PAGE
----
Snowtown (2011)

Against the barren backdrop of Snowtown, South Australia, James Vlassakis (Lucas Pittaway) and his two younger brothers are being abused by their mother’s boyfriend. Unable to even look at her boys anymore, Elizabeth (Louise Harris) seeks help from local vigilante John Bunting (Daniel Henshall) when a call to the authorities proves ineffective. With the perpetrator soon bullied out of town, John moves in with the family and begins to induct James into his crusade. Unable to escape from John’s influence, as the charismatic Bunting talks his way into the position of people’s champion, James watches in horror as anyone who doesn’t fit Bunting’s ideology – whether they are gay, handicapped or addicted to narcotics – is ruthlessly targeted, tortured and murdered.

While the discrepancy between independent and mainstream cinema is effectively universal, in recent years it has become increasingly marked in Australian filmmaking. Despite the likes of Crocodile Dundee, Red Dog and Baz Luhrman’s Australia having propagated a tourist-friendly image of happy-go-lucky neighbours and barbequeing beer-swillers, there has been a recent trend towards darker cinema with the likes of last year’s Animal Kingdom and even the “based on true events” Wolf Creek, which appear to address the skeletons in a nation’s closet. Even adolescent actioner Tomorrow, When The War Began boasted traces of xenophobia, just one hint amongst many of a cultural identity crisis.

The results have been particularly bleak, with Snowtown somehow one-upping even Animal Kingdom in terms of desolation and hopelessness. Also based on true events, début director Justin Kurzel aims to dramatise the murders orchestrated and perpetrated by Australia’s most prolific serial killer, John Bunting. A story as much about corruption as it is about the murders themselves, the narrative follows James Vlassakis as he is indoctrinated into the killer’s hate-filled world-view, alongside an impressionable community scared for the safety of their children.

Kurzel’s direction is unflinching, opening with a portentious dream that sets the tone with expert aplomb, just one of many subtle indicators of the road ahead. With jarring musical cues and washed-out cinematography, the oppressive atmosphere is building long before we even meet Bunting in person. Snowtown, or rather Salisbury North, is a forgotten world of suburban paranoia, unpoliced abuse and neglected isolation, as our stoic protagonist sleepwalks his way through a life of hardship and fear. When salvation finally presents itself, it quickly becomes clear that the worst has yet to come, as Bunting aims to fill a gap in the justice system with a streak of warped vigilantism aimed at first towards child-abusers, but then quickly spreading to encapsulate homosexuals, drug addicts and even the overweight.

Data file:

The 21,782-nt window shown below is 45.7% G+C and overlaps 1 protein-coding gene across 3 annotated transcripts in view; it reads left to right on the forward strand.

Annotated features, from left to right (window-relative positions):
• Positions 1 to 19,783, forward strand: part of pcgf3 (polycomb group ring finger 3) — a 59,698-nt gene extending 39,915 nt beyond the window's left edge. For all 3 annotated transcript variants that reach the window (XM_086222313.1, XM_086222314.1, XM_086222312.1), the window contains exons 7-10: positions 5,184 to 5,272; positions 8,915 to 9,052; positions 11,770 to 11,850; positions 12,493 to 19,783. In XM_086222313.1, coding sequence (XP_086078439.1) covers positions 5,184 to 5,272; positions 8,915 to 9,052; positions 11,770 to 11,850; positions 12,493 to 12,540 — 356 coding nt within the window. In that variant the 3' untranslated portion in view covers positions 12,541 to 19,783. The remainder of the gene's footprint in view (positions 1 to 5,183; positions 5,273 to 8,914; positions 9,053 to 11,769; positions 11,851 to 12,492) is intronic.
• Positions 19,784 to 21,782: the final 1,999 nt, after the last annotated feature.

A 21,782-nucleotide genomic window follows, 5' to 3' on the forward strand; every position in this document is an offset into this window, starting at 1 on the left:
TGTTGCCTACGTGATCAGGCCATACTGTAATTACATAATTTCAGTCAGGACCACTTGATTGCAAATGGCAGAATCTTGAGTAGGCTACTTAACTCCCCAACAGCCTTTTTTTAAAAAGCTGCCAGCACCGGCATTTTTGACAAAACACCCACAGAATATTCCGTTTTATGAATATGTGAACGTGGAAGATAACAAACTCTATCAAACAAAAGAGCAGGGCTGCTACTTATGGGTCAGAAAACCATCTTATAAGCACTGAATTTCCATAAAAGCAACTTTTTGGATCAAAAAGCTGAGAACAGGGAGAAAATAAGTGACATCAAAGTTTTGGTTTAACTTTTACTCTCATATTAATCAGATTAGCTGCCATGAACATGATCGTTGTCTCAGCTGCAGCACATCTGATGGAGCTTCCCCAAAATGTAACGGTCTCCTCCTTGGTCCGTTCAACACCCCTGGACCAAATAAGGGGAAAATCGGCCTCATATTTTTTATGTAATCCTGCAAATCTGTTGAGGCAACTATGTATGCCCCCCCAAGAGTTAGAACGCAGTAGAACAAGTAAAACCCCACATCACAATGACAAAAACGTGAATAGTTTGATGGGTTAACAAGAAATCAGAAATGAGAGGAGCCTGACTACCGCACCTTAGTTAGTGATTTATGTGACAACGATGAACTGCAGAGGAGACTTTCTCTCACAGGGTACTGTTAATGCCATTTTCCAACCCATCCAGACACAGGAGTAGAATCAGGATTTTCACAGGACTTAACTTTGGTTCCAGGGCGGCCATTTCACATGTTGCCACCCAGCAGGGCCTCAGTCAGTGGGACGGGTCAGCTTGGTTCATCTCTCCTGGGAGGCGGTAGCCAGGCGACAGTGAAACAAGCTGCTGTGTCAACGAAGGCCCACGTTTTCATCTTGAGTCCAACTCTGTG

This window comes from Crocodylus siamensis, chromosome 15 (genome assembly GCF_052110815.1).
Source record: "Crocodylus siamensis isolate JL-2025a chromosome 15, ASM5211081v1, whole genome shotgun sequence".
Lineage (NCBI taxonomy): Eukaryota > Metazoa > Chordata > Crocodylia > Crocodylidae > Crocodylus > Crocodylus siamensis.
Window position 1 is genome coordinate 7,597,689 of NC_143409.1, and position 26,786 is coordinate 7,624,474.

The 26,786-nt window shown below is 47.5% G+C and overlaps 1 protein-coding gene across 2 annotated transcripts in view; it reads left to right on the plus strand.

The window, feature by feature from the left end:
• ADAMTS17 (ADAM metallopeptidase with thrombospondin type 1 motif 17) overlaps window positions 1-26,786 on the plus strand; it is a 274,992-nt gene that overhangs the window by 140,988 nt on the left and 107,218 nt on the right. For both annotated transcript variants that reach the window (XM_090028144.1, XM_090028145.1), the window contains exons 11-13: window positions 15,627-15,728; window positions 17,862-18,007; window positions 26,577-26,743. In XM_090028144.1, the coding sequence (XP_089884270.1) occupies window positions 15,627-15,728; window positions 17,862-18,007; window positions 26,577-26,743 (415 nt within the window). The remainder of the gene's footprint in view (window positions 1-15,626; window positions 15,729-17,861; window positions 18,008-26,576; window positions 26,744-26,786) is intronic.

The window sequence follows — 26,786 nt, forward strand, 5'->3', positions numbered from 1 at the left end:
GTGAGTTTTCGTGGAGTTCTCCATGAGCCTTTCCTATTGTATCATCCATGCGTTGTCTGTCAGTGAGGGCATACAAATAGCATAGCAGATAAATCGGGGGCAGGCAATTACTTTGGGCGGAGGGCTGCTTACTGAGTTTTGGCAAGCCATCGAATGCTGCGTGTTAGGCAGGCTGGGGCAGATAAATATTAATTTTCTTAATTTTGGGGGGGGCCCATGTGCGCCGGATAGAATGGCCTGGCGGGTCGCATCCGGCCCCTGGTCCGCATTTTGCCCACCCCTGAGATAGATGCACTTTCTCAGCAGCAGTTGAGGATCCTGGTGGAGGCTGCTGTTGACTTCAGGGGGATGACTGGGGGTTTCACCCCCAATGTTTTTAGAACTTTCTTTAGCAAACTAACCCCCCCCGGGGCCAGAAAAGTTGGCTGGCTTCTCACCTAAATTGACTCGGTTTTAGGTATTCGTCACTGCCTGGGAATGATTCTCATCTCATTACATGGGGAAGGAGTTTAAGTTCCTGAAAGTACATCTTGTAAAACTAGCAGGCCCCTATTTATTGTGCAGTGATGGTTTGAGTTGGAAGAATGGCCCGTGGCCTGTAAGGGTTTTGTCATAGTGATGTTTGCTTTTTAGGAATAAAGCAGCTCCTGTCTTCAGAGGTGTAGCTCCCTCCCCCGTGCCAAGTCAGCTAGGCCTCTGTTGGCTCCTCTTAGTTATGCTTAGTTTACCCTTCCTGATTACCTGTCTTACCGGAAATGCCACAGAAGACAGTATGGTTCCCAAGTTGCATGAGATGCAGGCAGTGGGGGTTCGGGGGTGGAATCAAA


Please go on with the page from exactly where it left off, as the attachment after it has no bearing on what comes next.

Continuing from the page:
Daniel Henshall is absolutely terrifying as John Bunting, his rosy cheeks masking a hatred and prejudice that is as unnerving as it is horribly compelling. The closest the Vlassakis’ have ever come to a father figure, his youthful, baby-faced demeanour only serves to emphasise the harrowing and abhorrent nature of his actions. As he pauses dinner in order to demand that James shoot his dog, a horror that later events somehow manage to trivialise by comparison, the tension is almost too much to bear. It is in James’ ghostly reactions, however, that the film weilds its true power; his broken, thousand-yard stare and inevitable complicity in the crimes themselves proving the elements that will haunt you long after the blood stops flowing.

Whereas the cannibalistic, repellent clans of something like The Texas Chainsaw Massacre are drawn as borderline-cartoonish hillbillies, in Snowtown – where, in reality, Bunting fried and ate part of his eleventh victim – the self-serving community of bigots and zealots are all too real, slowly desensitised through violence. Played entirely by newcomers, the characters are sickeningly recognisable, as they quickly and ruthlessly turn on anyone who disagrees with their beliefs. The sequences set around a grotty dinner table as each character boasts their preferred method of torture, is almost as unnerving as the killings themselves. When one sceptical individual proffers that they’re all bravado and wouldn’t deliver on their promises should the occasion arise, you genuinely fear for his life as you realise just how wrong he really is.

With its irredeemable characters, depressed visuals and explicit violence, Snowtown is not a movie to which you will likely return. Gnawing, disgusting and utterly despairing, however, it is a film that deserves to be seen. One thing’s for sure, you’ll never look at Skippy the same way again.


About popcornaddiction
I am a psychology graduate, a News Writer for HeyUGuys/BestforFilm and, most importantly, a hopeless popcorn addict.

One Response to Snowtown (2011)

  1. Pingback: March 2012 – Fire all things that go bang! « popcornaddict

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